Johannesburg – The government this year missed a golden opportunity to level the playing field for black business in SA.
Black-owned businesses, on top of the tremendous challenges they faced since the start of COVID-19 have revealed that many have been forced to shut down.
This has left scores of workers unemployed despite the National Treasury and South African Reserve Bank providing R200-billion in relief funds to banks to support them.
The government has conceded that the lion’s share of the credit extended so far has ended up with white-owned businesses.
This is unacceptable in a country that is the most economically unequal nation in the world, according to the World Bank.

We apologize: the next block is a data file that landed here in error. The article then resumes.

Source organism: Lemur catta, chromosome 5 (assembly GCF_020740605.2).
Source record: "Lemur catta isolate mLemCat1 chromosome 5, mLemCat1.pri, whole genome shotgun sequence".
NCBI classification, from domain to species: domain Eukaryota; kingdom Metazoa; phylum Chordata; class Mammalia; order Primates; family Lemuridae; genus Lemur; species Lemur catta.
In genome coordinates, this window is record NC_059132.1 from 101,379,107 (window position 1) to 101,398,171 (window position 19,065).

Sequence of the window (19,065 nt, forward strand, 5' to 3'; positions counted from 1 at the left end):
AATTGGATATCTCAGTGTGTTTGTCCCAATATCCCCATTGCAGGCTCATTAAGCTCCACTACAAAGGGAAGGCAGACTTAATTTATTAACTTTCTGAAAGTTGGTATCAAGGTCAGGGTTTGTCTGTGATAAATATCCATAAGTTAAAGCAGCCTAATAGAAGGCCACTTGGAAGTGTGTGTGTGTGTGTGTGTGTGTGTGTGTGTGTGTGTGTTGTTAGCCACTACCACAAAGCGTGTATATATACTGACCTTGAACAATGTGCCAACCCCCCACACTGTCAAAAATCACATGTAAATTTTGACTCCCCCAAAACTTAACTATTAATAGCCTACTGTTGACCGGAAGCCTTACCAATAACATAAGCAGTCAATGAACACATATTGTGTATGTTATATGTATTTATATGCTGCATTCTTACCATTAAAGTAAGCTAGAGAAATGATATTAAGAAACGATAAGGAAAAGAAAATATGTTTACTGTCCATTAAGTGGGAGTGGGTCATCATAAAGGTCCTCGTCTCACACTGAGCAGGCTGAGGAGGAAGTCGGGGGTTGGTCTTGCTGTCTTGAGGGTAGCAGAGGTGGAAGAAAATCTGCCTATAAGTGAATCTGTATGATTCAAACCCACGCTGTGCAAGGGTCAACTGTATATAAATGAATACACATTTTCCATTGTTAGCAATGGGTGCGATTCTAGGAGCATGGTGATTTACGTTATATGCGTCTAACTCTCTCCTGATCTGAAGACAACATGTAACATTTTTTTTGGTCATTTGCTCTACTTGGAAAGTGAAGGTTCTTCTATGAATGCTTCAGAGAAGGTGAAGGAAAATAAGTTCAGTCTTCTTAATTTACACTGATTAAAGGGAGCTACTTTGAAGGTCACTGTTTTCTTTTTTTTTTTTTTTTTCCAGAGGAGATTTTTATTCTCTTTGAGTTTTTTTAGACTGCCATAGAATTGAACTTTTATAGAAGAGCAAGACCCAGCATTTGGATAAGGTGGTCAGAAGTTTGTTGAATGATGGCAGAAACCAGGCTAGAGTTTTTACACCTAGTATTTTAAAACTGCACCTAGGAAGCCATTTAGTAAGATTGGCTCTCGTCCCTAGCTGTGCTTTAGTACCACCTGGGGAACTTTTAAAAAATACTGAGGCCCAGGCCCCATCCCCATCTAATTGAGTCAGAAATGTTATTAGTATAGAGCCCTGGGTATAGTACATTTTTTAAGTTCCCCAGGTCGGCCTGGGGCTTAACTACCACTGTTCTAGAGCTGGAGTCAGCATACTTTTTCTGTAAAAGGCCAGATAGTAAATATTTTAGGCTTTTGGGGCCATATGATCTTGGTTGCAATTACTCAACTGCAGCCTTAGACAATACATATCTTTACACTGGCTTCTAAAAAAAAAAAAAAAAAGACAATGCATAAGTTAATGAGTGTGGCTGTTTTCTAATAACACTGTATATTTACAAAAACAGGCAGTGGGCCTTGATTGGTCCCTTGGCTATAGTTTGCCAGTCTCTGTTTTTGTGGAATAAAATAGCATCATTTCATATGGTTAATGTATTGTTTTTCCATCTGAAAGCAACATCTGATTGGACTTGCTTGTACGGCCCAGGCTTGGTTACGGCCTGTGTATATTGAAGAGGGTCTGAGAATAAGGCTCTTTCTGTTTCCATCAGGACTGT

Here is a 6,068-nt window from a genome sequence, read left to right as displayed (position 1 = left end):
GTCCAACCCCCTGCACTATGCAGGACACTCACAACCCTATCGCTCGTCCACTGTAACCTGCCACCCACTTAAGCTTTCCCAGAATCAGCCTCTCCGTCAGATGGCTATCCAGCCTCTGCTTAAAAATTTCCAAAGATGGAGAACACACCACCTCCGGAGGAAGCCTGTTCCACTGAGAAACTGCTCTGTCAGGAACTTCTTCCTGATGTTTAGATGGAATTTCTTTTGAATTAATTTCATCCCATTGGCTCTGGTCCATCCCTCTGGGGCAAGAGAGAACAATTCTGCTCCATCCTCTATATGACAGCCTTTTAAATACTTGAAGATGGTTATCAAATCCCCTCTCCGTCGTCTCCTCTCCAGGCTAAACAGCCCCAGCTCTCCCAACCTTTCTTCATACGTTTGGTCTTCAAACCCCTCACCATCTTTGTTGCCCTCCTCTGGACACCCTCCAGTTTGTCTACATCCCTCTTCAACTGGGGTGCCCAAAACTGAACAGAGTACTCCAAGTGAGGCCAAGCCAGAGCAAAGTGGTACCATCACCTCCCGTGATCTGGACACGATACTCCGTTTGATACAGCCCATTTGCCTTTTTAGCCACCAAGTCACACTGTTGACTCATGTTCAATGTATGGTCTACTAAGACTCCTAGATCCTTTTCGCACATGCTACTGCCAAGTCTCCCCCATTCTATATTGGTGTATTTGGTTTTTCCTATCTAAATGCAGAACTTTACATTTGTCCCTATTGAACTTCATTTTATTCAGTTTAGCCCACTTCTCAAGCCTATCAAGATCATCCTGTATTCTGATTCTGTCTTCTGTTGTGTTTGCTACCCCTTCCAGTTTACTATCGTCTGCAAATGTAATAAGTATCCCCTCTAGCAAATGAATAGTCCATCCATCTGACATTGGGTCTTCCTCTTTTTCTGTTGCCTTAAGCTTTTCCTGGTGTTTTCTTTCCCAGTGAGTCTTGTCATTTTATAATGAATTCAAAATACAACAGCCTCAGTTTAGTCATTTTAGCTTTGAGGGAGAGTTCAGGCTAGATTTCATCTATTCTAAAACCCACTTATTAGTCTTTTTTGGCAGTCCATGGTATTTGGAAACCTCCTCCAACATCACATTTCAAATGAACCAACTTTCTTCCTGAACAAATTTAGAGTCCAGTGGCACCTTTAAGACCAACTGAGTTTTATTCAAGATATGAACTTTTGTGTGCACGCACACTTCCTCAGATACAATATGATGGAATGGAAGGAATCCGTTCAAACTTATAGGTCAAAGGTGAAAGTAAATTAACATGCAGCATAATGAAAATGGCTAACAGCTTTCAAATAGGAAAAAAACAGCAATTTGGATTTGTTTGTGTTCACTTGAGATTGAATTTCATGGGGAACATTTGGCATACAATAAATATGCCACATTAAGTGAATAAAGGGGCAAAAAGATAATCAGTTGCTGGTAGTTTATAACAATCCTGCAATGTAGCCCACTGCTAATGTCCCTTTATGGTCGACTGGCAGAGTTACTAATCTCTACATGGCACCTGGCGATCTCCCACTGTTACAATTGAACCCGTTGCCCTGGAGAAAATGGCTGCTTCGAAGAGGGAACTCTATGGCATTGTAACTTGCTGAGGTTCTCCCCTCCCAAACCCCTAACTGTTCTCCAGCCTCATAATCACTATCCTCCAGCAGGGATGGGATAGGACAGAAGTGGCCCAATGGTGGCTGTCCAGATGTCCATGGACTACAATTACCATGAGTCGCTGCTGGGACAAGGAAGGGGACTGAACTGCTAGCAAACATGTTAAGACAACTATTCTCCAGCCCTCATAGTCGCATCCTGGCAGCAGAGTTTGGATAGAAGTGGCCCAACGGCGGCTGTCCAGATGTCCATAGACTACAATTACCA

The gap between the wealthy and poor in SA has been increasing steadily since the end of apartheid in 1994, and this inequality is closely linked to racial divisions in society.
There is still a window of opportunity to grow black industrialists and, developments, in the mooted multibillion-rand infrastructure outlay.
The biggest danger facing social cohesion in SA is economic inequality and the government must treat it as a national security risk that it is.
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